News and Commentary

CDC Violence Survey — Partial Success

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2012: CDC Survey


CDC Violence Survey

UPDATE: CDC director Thomas Frieden replied to our letter in February 2012. Frieden dismissed our concerns, and did not did not address any of the flaws outlined in the complaint. However, subsequent versions of the NISVS modified the definition of “alcohol/drug facilitated penetration.”

Just as importantly, subsequent versions modified the wording of questions designed to elicit the experience of male sexual victimization, emphasizing use of the term, “made to penetrate.” These changes were highlighted in articles published in the American Journal of Public Health and in Aggression and Violent Behavior. Nonetheless, CDC reporting of sex-specific sexual victimization still tends to downplay the extent of male victimization.

In late 2011, the U.S. Centers for Disease Control released a controversial report on intimate partner violence and sexual assault. The CDC’s National Intimate Partner and Sexual Violence Survey, designed to be conducted on an annual basis, gets creative with its definitions, claiming that if a woman drinks too much alcohol before having sex — even if she consents beforehand – that’s rape!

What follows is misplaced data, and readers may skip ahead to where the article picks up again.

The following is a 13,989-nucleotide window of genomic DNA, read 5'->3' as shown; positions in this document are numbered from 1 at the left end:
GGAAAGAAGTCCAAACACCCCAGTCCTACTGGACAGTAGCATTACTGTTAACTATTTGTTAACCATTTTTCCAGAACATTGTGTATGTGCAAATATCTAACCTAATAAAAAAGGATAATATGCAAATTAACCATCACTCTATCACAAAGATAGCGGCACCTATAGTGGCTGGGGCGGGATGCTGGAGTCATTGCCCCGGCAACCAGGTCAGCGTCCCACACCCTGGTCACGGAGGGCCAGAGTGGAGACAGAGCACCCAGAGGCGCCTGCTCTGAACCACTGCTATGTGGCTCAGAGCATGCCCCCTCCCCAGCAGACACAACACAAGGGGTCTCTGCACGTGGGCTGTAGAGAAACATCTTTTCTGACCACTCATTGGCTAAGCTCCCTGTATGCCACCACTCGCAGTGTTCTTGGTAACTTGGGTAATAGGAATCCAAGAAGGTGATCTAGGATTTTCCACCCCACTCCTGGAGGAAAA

The CDC calls it, “alcohol/drug facilitated penetration.” Based on this loopy logic, the CDC is now claiming 18% of American women have been raped during their lifetimes. Here’s what columnists are saying:

CDC also “slices and dices” the data, presenting male and female victimization rates in separate tables. This makes sex-specific comparisons more difficult and the overall report harder to interpret.

You can read our initial analyses of the CDC report here and here. On January 4, 2012 we sent a letter to the CDC detailing the many problems with its violence survey.

The Centers for Disease Control needs to recognize that overblown definitions undermine the credibility of real rape victims.